Notice the “document size” entry, and check that the “indexed=0” is displayed as this comes from the fixml and means the index is empty. Keep re-running the status query until indexed items are at their original value. This is when it is complete.

  1. Once the rebuild is complete, you can then resume the web analyser and relevancy admin.

</p><p>Waadin enqueueview
</p><p>Spreladmin enqueue
</p><p>

Option B is now in place and complete. This will bring your FAST Search Index back online and ready for use.

European SharePoint Conference Copenhagen 2013 – Enterprise Search

I have finally got round to blogging about the European SharePoint conference. I would have liked to have given the excuse that it has taken this long due my hands still needing time to defrost from the Scandinavian chill but work and life have been on fast forward til now. Ok, enough of me rabbiting on, here is some feedback from the conference and in particular Enterprise Search.

As you may well know, SharePoint 2013 now fully integrates FAST Search for SharePoint into the main product as a service application (so no separate install). Below are some key points about SP2013 search from the Enterprise Search workshop I attended that was run by Agnes Molnar.

  • Fast Search now fully integrated as a service application
  • Deep refiners are not switched on by default, they have to be enabled.
  • A new hover button is available in your search results (very nice feature)
  • Document previews are only available for documents held within SharePoint.
  • Document previews not available for PDFs.
  • Managed Properties are now opened from the ‘Search Schema’ in your search administration.
  • ‘Results Sources’ now replaces ‘Search Scopes’ and ‘Federated Sources’ in search administration.
  • You can now create ‘Result Sources’ from managed properties.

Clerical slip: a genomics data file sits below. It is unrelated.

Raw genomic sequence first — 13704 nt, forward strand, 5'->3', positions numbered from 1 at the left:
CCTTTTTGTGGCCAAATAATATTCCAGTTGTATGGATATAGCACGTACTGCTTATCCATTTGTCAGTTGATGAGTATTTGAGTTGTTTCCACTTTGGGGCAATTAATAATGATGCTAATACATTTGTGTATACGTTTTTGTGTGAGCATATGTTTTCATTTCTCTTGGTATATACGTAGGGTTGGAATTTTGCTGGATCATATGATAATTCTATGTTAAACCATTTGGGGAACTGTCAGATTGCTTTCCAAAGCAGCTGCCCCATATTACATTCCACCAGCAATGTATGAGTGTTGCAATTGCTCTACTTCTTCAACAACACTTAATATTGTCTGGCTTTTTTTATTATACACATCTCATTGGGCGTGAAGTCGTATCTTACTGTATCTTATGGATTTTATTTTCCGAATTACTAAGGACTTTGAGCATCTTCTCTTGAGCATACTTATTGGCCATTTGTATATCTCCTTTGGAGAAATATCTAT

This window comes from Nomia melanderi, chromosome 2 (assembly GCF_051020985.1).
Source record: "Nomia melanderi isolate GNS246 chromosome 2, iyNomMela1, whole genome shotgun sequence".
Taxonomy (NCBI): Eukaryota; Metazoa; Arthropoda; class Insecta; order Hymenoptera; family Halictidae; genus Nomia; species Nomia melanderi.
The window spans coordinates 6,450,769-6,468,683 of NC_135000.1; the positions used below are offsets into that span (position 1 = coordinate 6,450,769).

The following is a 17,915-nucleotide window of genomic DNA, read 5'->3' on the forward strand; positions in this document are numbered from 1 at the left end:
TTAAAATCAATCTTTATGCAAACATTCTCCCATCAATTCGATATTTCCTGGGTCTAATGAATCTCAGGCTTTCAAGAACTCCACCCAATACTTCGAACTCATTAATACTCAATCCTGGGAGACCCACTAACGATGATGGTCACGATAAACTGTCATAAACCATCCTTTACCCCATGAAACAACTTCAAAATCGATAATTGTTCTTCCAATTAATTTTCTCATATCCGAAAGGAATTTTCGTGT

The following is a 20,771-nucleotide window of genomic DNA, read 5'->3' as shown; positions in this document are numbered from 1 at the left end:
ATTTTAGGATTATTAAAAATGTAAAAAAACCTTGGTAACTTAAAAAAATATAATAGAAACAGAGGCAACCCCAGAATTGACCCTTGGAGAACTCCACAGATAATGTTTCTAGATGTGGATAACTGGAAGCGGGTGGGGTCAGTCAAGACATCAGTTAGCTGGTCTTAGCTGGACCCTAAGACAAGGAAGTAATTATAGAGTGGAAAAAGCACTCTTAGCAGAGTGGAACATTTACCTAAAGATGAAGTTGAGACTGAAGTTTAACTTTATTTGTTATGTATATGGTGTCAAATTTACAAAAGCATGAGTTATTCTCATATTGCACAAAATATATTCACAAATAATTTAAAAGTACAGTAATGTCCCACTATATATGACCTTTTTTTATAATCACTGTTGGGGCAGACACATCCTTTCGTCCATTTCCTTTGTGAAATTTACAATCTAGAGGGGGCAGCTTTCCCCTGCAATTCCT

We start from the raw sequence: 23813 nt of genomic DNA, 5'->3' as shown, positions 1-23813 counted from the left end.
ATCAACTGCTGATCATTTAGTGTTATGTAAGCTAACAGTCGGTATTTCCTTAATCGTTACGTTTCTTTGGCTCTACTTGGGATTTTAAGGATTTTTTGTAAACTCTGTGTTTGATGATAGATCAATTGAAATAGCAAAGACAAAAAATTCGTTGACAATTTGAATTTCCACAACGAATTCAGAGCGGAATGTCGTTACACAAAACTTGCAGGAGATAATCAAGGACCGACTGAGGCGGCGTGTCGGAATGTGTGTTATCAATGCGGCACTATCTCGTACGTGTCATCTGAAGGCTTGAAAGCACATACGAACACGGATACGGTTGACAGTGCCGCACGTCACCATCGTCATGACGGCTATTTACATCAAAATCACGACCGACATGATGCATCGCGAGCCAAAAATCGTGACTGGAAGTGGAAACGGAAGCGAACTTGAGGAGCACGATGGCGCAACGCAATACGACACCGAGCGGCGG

• A new feature called ‘Continuous Crawling’ can enable you to crawl your content sources continually. However, this is for SharePoint content sources only.
  • The Continuous Crawler component requires resources of at least 6-8 processors.
  • You can now delegate search administration to designated users.
  • People Search is now fully integrated into the Search application using the Fast search capabilities unlike in SP2010 where it had to use SharePoint Search only to crawl people data.
  • Better query rules, one query request returns multiple result sets.
  • Document parsing is different than 2010, the crawl component crawls every file in the content source regardless of the document extension. I believe powershell can be used to exclude certain document extensions if needed. This will mean that your ndex will be larger in SharePoint 2013, worth looking out for.

I hope this sheds a little light into the SP 2013 Search Application. Some companies will be some way off migrating to SharePoint 2013 but the more information we are aware of before migrating then the more prepared we will be.

I will have another blog on troubleshooting and the performance of SharePoint Search from the conference which will follow soon.

Making SharePoint Search Available in Windows Explorer

In SharePoint 2010 there is a nice little feature in a search site called a ‘search connector’ that enables you to run search queries from Windows Explorer. The search connector is displayed in your favourites drop down. Also, you can have more that one search connector if you have a number of different search sites configured in your SharePoint environment and name them accordingly e.g Intranet Search, Team Site Search etc.

Below are the details of how to set up a search connector:

1) Run a search query from your search site (Any OOTB search site) and click on the third icon below which will be at the top of your search results and slightly to the right.

2) Select ‘Add’ to the Add Search Connector prompt’.

Your Search icon will now appear in your Favourites menu in Windows Explorer. The icon can be renamed accordingly.